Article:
Thursday, November 5, 2009

An Addendum to My Last Post

I have hesitated to use this story because it is so sad, but decided it was necessary; if we have universal "health care" forced on us, this story is going to be repeated over and over. Here is my new reason why universal "health care" as Dr. Pelosi wants it will not work:

Government-controlled health care takes away the last remnants of humanity and courtesy.

I don't know how much of a syndicated AP news feed I can cut and paste in one blog, so let me summarize most of it. Scott Hawkins was a student at California State University in Sacramento. For reasons unknown and unexplained, it appears he was beaten to death by his roomate. He was taken to the UC Davis medical center where he was pronounced dead five minutes after arrival. This perhaps implies that he was already dead when he arrived. Do hospitals get to charge when a dead person shows up? I'm not sure. But I certainly know they can charge for a live one. Officially, Mr. Hawkins was "alive" for five minutes there. How much did the "care" they gave him cost? Only $29,000. No more. Twenty-nine-thousand dollars, about five thousand a minute, to do what Dr. McCoy did for free: "He's dead, Jim."

Now let's add insult to injury. You fill in the gaps for the next few minutes. A call to shocked parents who thought their son was safe in his dorm room. Now he's dead. We can all imagine what the loss of a son would be like: the questions, the grieving, the feelings that follow.

What they didn't expect was a bill. A bill from the UC Davis medical center telling them that they could do nothing more for their son because he was "maxed out," and that those parents owed them over 29,000 dollars. The bill also said that they were "indigent," not paying what they owed. The grieving parents called the hospital billing department to clear things up. They were too grief stricken to talk, actually, but amidst all the sobbing, finally got the message across.

Was there an apology from the hospital? I will let you be the judge (here is the direct quote from the AP wire):

A spokeswoman for the hospital says the bill was a mistake - it should have gone to an insurance company.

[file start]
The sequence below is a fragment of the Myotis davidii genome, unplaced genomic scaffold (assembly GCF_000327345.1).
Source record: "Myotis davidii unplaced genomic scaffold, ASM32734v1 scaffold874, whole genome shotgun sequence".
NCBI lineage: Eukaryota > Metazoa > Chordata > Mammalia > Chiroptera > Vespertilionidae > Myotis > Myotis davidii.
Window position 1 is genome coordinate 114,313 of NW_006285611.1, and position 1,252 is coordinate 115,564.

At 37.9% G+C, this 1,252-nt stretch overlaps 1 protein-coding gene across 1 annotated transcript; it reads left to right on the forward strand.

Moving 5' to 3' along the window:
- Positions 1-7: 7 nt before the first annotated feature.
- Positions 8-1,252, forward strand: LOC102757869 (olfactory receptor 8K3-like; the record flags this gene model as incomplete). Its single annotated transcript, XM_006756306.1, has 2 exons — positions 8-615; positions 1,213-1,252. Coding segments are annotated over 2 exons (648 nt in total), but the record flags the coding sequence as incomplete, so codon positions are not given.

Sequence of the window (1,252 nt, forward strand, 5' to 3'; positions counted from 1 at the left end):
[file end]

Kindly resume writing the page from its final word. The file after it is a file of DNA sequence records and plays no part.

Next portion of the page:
There you have it. Hey, it was all a mistake. We were going to stick it to the insurance company. Five thousand dollars a minute attending to a person who may have already been dead. But it's okay. We were going to raid someone's insurance plan for this. Sorry we sent it to a real human. We meant for it to go to accounting. By the way, do you have their address?

Some day, in Nancy Pelosi's dream world, we will all have "insurance." Then, doctors won't have to be civil with anyone. We won't discuss the condition of the patient. We will bill him "minutes" like lawyers currently bill "hours." All the money, after all, comes from the limitless, gigantic pool of wealth that the "government" must have somewhere. Oh, there will be paperwork, but that creates "jobs."

To Mr. and Mrs. Hawkins, the grieving parents, I can only say how sorry I am for the loss of your son. I wonder if any "health care providers" offered condolences. Doctors used to do that, you know. Back when you wrote them a check for their services, or gave them cash before they left your house. Back when health care meant a doctor you knew in a building you recognized that existed in your town. People used to live a long time back then, too; one doctor could treat a patient, and cure him. But medicine is a big business now. Everybody needs a network. And when the government gets into it, it will be bigger. Broke, but bigger. Just like the Post Office. And Amtrak. And the Social Security Adminstration.

You'd think that someone could add at least one rider to the omnibus "health care" bill that is being debated now. Maybe add a buck fifty per case for a Hallmark card. After all, they could stick it to the insurance company for, maybe thirty bucks. Fifty if someone signed it.

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